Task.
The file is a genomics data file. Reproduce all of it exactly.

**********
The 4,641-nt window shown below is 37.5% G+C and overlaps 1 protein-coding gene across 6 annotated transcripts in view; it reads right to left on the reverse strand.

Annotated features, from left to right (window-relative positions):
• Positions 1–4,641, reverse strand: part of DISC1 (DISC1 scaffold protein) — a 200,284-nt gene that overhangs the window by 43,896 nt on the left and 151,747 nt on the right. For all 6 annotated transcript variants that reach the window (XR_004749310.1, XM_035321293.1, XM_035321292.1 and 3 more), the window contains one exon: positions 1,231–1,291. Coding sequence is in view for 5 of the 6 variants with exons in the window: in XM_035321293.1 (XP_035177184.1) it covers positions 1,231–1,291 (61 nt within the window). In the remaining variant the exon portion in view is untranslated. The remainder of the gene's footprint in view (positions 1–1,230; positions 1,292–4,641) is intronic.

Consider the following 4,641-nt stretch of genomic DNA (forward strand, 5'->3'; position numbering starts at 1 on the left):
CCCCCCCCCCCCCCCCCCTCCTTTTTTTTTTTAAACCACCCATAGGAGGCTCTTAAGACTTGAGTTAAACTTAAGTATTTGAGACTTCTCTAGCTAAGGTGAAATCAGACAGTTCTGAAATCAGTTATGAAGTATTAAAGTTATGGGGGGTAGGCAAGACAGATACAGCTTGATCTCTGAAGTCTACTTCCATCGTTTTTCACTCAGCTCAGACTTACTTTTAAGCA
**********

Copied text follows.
The 4,641-nt window shown below is 37.5% G+C and overlaps 1 protein-coding gene across 6 annotated transcripts in view; it reads right to left on the reverse strand.

Annotated features, from left to right (window-relative positions):
• Positions 1–4,641, reverse strand: part of DISC1 (DISC1 scaffold protein) — a 200,284-nt gene that overhangs the window by 43,896 nt on the left and 151,747 nt on the right. For all 6 annotated transcript variants that reach the window (XR_004749310.1, XM_035321293.1, XM_035321292.1 and 3 more), the window contains one exon: positions 1,231–1,291. Coding sequence is in view for 5 of the 6 variants with exons in the window: in XM_035321293.1 (XP_035177184.1) it covers positions 1,231–1,291 (61 nt within the window). In the remaining variant the exon portion in view is untranslated. The remainder of the gene's footprint in view (positions 1–1,230; positions 1,292–4,641) is intronic.

Consider the following 4,641-nt stretch of genomic DNA (forward strand, 5'->3'; position numbering starts at 1 on the left):
CCCCCCCCCCCCCCCCCCTCCTTTTTTTTTTTAAACCACCCATAGGAGGCTCTTAAGACTTGAGTTAAACTTAAGTATTTGAGACTTCTCTAGCTAAGGTGAAATCAGACAGTTCTGAAATCAGTTATGAAGTATTAAAGTTATGGGGGGTAGGCAAGACAGATACAGCTTGATCTCTGAAGTCTACTTCCATCGTTTTTCACTCAGCTCAGACTTACTTTTAAGCA